Assessment of the cross-protective capability of recombinant capsid proteins derived from pig, rat, and avian hepatitis E viruses (HEV) against challenge with a genotype 3 HEV in pigs

Brenton J Sanford, Tanja Opriessnig, Scott P Kenney, Barbara A Dryman, Laura Córdoba, Xiang-Jin Meng

Research output: Contribution to journalArticlepeer-review

Abstract

Hepatitis E virus (HEV), the causative agent of hepatitis E, is primarily transmitted via the fecal-oral route through contaminated water supplies, although many sporadic cases of hepatitis E are transmitted zoonotically via direct contact with infected animals or consumption of contaminated animal meats. Genotypes 3 and 4 HEV are zoonotic and infect humans and other animal species, whereas genotypes 1 and 2 HEV are restricted to humans. There exists a single serotype of HEV, although the cross-protective ability among the animal HEV strains is unknown. Thus, in this study we expressed and characterized N-terminal truncated ORF2 capsid antigens derived from swine, rat, and avian HEV strains and evaluated their cross-protective ability in a pig challenge model. Thirty, specific-pathogen-free, pigs were divided into 5 groups of 6 pigs each, and each group of pigs were vaccinated with 200 μg of swine HEV, rat HEV, or avian HEV ORF2 antigen or PBS buffer (2 groups) as positive and negative control groups. After a booster dose immunization at 2 weeks post-vaccination, the vaccinated animals all seroconverted to IgG anti-HEV. At 4 weeks post-vaccination, the animals were intravenously challenged with a genotype 3 mammalian HEV, and necropsied at 4 weeks post-challenge. Viremia, fecal virus shedding, and liver histological lesions were compared to assess the protective and cross-protective abilities of these antigens against HEV challenge in pigs. The results indicated that pigs vaccinated with truncated recombinant capsid antigens derived from three animal strains of HEV induced a strong IgG anti-HEV response in vaccinated pigs, but these antigens confer only partial cross-protection against a genotype 3 mammalian HEV. The results have important implications for the efficacy of current vaccines and for future vaccine development, especially against the novel zoonotic animal strains of HEV.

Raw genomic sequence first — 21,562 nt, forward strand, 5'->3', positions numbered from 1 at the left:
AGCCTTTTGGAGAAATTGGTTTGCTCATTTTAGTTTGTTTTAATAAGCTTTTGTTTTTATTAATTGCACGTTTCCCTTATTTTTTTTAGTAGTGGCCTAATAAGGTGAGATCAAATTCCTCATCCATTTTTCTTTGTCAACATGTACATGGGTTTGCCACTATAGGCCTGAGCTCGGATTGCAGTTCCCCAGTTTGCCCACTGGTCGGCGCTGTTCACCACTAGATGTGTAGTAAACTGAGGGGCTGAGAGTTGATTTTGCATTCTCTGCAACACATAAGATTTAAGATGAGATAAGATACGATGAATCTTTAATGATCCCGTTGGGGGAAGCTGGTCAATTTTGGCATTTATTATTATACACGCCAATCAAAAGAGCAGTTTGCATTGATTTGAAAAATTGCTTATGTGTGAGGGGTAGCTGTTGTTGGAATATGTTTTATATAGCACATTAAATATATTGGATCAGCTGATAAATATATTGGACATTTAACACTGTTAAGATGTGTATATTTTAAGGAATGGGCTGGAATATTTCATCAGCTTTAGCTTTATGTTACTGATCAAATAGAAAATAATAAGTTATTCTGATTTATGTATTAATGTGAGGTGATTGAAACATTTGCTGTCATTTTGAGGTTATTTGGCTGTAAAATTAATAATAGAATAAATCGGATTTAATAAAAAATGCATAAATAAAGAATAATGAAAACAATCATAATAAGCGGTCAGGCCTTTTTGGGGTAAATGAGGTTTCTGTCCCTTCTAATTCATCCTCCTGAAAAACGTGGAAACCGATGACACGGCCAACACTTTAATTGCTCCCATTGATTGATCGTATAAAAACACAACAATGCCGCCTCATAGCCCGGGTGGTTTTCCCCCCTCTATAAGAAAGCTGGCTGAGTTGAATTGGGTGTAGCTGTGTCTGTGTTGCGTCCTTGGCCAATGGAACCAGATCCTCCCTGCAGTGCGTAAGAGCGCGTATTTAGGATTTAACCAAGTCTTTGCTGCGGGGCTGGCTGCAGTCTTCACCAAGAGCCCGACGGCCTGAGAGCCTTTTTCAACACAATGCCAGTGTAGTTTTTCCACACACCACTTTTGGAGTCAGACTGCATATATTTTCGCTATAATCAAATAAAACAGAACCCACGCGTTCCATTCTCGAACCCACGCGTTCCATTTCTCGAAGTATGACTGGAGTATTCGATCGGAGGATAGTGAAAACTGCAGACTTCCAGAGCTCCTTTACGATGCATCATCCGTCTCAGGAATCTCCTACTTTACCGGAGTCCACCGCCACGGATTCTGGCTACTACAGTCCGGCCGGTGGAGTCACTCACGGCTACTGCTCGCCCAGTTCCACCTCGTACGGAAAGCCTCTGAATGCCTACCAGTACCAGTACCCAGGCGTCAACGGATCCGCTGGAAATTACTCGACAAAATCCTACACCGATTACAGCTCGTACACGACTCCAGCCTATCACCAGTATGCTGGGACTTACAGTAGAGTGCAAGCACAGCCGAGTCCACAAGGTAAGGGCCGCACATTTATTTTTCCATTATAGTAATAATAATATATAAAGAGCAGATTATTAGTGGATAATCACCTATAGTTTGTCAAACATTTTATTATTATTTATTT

Original languageEnglish
Pages (from-to)6249-55
Number of pages7
JournalVaccine
Volume30
Issue number44
DOIs
Publication statusPublished - 28 Sep 2012

Keywords

  • Animals
  • Birds
  • Capsid Proteins
  • Cross Protection
  • Disease Models, Animal
  • Feces
  • Genotype
  • Hepatitis Antibodies
  • Hepatitis E
  • Hepatitis E virus
  • Histocytochemistry
  • Immunoglobulin G
  • Liver
  • Rats
  • Swine
  • Vaccination
  • Vaccines, Synthetic
  • Viral Hepatitis Vaccines
  • Viremia
  • Virus Shedding

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